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ggilbertva
01-15-2008, 12:36
Anyone have thoughts on when a bottle should be opened once evaporation reaches a certain point? I have a number of older bottles that have lost content anywhere from 5-20% (approx). Is there a point where oxidation really begins to accelerate the demise of the whiskey?

TNbourbon
01-15-2008, 13:13
Personally, Greg, I've never found a bottle anything more than 'almost-empty' I thought suffered oxidation before its original uncorking. But, I've opened quite a few 'oldies' as much as a stop-loss measure as anything -- it's only going to get lower, and probably not much better!
And -- you may well have accounted for this already -- but keep in mind that what looks like 20% at the top of a bottle can often actually be only 7%-10% because of the bottle's shape. For example, I have an early-'50s Old Grand-Dad that keeps tempting me to open it (maybe, in part, because I've had some 'Wow!' OGDs from that era, too!) because it's down 2 inches in the neck and upper shoulder, but the particular decanter (glass) flares broadly in the middle, so those 2 inches at the top really aren't as much as they seem.
Take a grease pencil (if you want to keep the bottle, it rubs off) and mark/date the fills -- if you see one move noticeably in a short period, open it.

ggilbertva
01-15-2008, 14:30
Tim,

Thanks for the response. I appreciate the guidance.

cowdery
01-17-2008, 16:49
I concur with Tim on every point.

If, however, you have noted evaporation during the time you have had a bottle, you don't necessarily need to hurry up and drink it, but you should take steps to upgrade the seal and prevent any further loss.

TNbourbon
01-17-2008, 16:58
...If, however, you have noted evaporation during the time you have had a bottle, you don't necessarily need to hurry up and drink it, but you should take steps to upgrade the seal and prevent any further loss.

Excellent point -- and I have more than a couple of bottles with Parafilm-M literally holding down the cork.

ggilbertva
01-17-2008, 18:32
I haven't noticed any further evaporation. The cord looks good and I believe the seal is in good shape also. Tim, to your point, because of the shape from the neck to the fill point, it may well be somewhere around 8-10% loss. The bourbon was bottled in 1959 so I figured that much loss in 49 years isn't too bad. My only concern was to the quality of the bourbon inside due to oxidation. I didn't want it to turn because of the evaporation.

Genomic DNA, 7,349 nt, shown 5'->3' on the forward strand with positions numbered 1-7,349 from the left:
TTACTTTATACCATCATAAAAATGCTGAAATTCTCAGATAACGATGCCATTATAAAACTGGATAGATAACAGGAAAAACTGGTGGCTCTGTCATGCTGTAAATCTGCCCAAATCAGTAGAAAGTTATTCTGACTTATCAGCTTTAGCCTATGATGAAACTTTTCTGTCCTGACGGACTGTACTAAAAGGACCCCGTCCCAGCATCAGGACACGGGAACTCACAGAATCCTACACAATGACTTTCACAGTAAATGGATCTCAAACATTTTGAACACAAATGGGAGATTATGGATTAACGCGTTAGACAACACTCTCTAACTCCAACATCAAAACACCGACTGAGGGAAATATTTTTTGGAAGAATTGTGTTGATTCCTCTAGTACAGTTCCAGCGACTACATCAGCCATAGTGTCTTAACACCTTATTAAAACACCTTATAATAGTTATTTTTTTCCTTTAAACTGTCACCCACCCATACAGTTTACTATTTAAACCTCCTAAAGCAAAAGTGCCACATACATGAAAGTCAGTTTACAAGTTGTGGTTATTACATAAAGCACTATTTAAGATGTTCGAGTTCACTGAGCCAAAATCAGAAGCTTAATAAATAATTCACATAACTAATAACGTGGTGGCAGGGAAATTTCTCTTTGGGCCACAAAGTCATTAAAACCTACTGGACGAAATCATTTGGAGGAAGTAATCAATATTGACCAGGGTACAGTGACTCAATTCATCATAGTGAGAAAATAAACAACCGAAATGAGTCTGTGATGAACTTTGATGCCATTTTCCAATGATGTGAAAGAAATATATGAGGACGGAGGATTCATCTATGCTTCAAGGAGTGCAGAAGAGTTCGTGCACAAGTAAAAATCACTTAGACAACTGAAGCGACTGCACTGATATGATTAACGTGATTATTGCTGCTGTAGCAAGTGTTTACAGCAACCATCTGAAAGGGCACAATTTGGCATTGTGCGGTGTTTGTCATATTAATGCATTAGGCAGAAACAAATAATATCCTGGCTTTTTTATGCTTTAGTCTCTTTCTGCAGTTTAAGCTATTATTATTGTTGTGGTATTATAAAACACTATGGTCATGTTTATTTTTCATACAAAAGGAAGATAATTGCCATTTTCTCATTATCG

tango-papa
01-18-2008, 17:19
...The bourbon was bottled in 1959 so I figured that much loss in 49 years isn't too bad...

Ooh, whatcha got from 1959? Huh, huh, huh?:grin:

~tp

ggilbertva
01-18-2008, 18:35
My bottle of Old Forester BIB was distilled in 1952 and bottled fall of 1959. This (http://www.straightbourbon.com/forums/attachment.php?attachmentid=4086&d=1179631570) is a picture.

cowdery
01-19-2008, 03:10
One thing Tim said that is exactly what I have experienced is that most times I have experienced (i.e., tasted) oxidation damage, it has been from a bottle that contained mostly air, not just a larger-than-normal air gap at the top. Or it was a decanter.

gblick
01-19-2008, 15:47
It seem logical to me that whatever air that is in the bottle will cause some oxidation, but after a while the actual oxygen content in that air will be depleted making that air 'neutral'. Any more airspace, created by evaporation, will most likely only let a very small amount of 'fresh' air in, which IMO is not going to be enough to worry about since the majority of the air still in the bottle has long had it's oxygen depleted.

Now when you've got bottles that you're drinking from it's entirely different, because every time you open it and pour a drink, a lot of the depleted air escapes and is replaced with fresh air containing more oxygen, which will cause further oxidation.

Does that make any sense?

SingleBarrel
01-19-2008, 15:53
I'll never know anything personally about this topic, as I just drink mine! :grin: But it's an interesting discussion. Looking at that Old Forester just makes me want to taste it.

cowdery
01-19-2008, 15:57
It seem logical to me that whatever air that is in the bottle will cause some oxidation, but after a while the actual oxygen content in that air will be depleted making that air 'neutral'. Any more airspace, created by evaporation, will most likely only let a very small amount of 'fresh' air in, which IMO is not going to be enough to worry about since the majority of the air still in the bottle has long had it's oxygen depleted.

Now when you've got bottles that you're drinking from it's entirely different, because every time you open it and pour a drink, a lot of the depleted air escapes and is replaced with fresh air containing more oxygen, which will cause further oxidation.

Does that make any sense?

Yes, that's exactly correct. My point, and Tim's as well, I believe, is that people worry too much about oxidation because it really only happens under pretty extreme circumstances, like letting a nearly-empty bottle sit around for ten years.